London: The Bengali community in Europe is stepping up efforts to have Pakistan’s actions in Bangladesh in 1971 recognised as genocide.
Activists gathered outside the International Criminal Court in the Hague in the Netherlands on March 23rd, calling for international action.
They say that more than three million people were killed when the Pakistani Army used force to suppress an independence campaign. They also say there was widespread sexual violence against women, including rape.
“Bangladesh cannot move forward until it faces its past,” said Shomi Kaiser, whose father was killed by the Pakistani army when she was a child. “The fight for justice is a long battle,” she said.
Ms Kaiser said it was appropriate to focus the campaign on the Hague because it is regarded as “the city of justice” due to its history of court cases trying crimes against humanity.
Dr Wolfgang-Peter Zingel, from the University of Heidelberg in Germany, told the European Bangladesh Forum: “The genocide in Bangladesh was not an accident of history.”
Drawing comparisons with the Holocaust of Jews by the Nazis, Dr Zingel warned: “If you want to prevent such atrocities happening again, you must look in detail at their causes and record them.”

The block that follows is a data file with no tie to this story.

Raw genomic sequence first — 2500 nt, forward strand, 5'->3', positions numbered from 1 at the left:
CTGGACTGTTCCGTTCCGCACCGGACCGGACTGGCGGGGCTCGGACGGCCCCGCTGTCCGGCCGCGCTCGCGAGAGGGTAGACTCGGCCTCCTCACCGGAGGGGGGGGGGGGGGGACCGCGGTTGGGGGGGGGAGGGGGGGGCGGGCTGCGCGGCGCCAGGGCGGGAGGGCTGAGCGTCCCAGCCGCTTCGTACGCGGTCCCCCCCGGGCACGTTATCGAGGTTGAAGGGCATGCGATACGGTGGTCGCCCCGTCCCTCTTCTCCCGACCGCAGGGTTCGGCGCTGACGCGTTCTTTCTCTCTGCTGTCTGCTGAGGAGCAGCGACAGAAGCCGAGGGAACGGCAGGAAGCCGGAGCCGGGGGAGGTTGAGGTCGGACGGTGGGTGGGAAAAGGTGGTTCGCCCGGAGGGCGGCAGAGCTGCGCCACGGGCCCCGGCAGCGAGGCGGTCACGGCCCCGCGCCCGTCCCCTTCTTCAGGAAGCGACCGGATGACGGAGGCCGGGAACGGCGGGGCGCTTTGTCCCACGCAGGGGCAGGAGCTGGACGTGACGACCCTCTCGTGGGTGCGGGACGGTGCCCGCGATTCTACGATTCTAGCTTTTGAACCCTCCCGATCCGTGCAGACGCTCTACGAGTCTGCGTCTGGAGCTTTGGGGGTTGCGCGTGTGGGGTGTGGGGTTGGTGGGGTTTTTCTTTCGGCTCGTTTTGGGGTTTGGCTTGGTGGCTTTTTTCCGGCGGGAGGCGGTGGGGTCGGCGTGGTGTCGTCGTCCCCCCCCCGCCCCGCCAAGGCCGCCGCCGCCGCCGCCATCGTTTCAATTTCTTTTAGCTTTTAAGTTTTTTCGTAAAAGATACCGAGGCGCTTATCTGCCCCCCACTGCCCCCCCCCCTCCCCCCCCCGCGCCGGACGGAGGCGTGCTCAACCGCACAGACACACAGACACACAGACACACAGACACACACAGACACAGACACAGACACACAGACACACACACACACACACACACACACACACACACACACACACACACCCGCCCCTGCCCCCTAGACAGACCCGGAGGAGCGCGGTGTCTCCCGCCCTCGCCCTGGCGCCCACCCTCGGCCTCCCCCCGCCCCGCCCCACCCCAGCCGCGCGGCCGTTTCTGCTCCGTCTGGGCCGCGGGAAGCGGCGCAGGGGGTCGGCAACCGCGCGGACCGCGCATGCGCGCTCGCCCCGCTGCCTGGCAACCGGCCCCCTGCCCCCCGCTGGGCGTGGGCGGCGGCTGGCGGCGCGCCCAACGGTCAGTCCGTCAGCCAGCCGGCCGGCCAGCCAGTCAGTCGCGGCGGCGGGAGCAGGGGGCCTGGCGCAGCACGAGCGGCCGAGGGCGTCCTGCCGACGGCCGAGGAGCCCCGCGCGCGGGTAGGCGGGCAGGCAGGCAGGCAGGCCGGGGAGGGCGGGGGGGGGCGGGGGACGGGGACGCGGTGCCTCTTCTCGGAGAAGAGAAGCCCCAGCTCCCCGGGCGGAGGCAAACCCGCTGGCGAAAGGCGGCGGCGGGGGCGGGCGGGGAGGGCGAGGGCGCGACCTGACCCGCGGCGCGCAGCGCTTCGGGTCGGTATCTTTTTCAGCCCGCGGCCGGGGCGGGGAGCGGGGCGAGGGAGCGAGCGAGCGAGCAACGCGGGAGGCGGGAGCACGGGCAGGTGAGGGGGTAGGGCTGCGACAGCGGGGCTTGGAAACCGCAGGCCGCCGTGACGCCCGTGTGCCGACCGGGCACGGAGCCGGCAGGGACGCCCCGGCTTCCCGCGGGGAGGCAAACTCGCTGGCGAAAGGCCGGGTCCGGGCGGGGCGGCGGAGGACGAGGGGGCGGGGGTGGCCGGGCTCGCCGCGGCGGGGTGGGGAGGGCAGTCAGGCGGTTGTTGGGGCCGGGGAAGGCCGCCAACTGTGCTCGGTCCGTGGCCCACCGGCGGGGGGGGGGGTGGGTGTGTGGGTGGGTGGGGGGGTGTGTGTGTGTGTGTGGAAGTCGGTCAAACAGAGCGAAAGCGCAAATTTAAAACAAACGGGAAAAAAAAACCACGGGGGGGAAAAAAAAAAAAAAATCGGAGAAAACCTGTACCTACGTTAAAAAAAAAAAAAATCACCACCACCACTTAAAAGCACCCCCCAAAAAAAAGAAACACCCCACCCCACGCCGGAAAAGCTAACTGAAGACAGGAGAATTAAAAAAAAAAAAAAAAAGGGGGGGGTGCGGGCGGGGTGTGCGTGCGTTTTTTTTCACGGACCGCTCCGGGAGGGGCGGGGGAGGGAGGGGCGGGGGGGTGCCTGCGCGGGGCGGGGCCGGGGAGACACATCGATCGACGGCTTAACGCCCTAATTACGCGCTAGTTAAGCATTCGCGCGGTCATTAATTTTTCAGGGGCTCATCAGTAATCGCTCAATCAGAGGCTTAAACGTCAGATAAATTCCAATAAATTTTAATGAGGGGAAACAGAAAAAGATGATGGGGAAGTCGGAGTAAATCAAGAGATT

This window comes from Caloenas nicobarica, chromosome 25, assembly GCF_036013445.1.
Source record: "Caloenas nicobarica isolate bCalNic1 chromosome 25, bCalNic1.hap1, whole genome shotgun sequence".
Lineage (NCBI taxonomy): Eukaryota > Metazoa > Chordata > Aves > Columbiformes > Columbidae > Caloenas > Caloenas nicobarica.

British political analyst Chris Blackburn said international cooperation was the best way to respond to human rights violations and noted that many of the issues from 1971 are still relevant to South Asia.
“Some people say ‘let sleeping dogs lie’,” said Mr Blackman. “But these are not sleeping dogs – these are dogs which are still biting.”
The event in the Hague included the screening of a documentary film entitled “Blockade” which examined the response of the peace movement to Pakistan’s violence in the early 1970s.
The film’s director, Arif Yousuf, said he wanted to highlight the support by the United States government for the Pakistani army at that time, which he said was part of President Nixon’s strategy to contain Communism in Asia.
Following the screening, campaigners marched on the International Criminal Court, court holding up banners calling for justice.
The Bangladesh Ambassador to the Netherlands, Sheikh Mohammad Belal, said: “No other country should face the injustice and trauma that Bangladesh has endured.”
Bangladesh’s Prime Minister Sheik Hasina, whose father Bangabandhu Sheikh Mujibur Rahman was killed by soldiers loyal to Pakistan, has declared March 25th a national day to commemorate genocide.
The date falls on the anniversary of the start of Operation Searchlight in 1971, which marked the start of military actions in what was then known as East Pakistan.
The nation was renamed Bangladesh after independence was declared later that year.